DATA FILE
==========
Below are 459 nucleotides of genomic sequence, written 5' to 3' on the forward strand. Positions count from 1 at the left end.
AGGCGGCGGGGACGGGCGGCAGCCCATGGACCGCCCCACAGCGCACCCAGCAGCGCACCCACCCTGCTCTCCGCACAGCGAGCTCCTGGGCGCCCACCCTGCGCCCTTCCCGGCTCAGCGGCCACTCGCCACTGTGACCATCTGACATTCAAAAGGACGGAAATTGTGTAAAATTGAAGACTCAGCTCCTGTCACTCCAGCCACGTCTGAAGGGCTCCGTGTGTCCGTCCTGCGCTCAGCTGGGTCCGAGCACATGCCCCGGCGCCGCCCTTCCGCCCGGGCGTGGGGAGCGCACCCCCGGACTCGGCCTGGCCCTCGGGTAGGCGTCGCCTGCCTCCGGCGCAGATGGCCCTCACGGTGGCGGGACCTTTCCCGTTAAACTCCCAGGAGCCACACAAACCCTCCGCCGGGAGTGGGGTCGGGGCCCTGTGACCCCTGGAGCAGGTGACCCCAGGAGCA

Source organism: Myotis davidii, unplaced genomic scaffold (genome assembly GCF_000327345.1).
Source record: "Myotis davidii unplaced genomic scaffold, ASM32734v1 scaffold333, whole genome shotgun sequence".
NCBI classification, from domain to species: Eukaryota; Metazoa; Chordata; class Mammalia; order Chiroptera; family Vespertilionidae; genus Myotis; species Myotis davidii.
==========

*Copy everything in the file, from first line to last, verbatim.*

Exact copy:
Below are 459 nucleotides of genomic sequence, written 5' to 3' on the forward strand. Positions count from 1 at the left end.
AGGCGGCGGGGACGGGCGGCAGCCCATGGACCGCCCCACAGCGCACCCAGCAGCGCACCCACCCTGCTCTCCGCACAGCGAGCTCCTGGGCGCCCACCCTGCGCCCTTCCCGGCTCAGCGGCCACTCGCCACTGTGACCATCTGACATTCAAAAGGACGGAAATTGTGTAAAATTGAAGACTCAGCTCCTGTCACTCCAGCCACGTCTGAAGGGCTCCGTGTGTCCGTCCTGCGCTCAGCTGGGTCCGAGCACATGCCCCGGCGCCGCCCTTCCGCCCGGGCGTGGGGAGCGCACCCCCGGACTCGGCCTGGCCCTCGGGTAGGCGTCGCCTGCCTCCGGCGCAGATGGCCCTCACGGTGGCGGGACCTTTCCCGTTAAACTCCCAGGAGCCACACAAACCCTCCGCCGGGAGTGGGGTCGGGGCCCTGTGACCCCTGGAGCAGGTGACCCCAGGAGCA

Source organism: Myotis davidii, unplaced genomic scaffold (genome assembly GCF_000327345.1).
Source record: "Myotis davidii unplaced genomic scaffold, ASM32734v1 scaffold333, whole genome shotgun sequence".
NCBI classification, from domain to species: Eukaryota; Metazoa; Chordata; class Mammalia; order Chiroptera; family Vespertilionidae; genus Myotis; species Myotis davidii.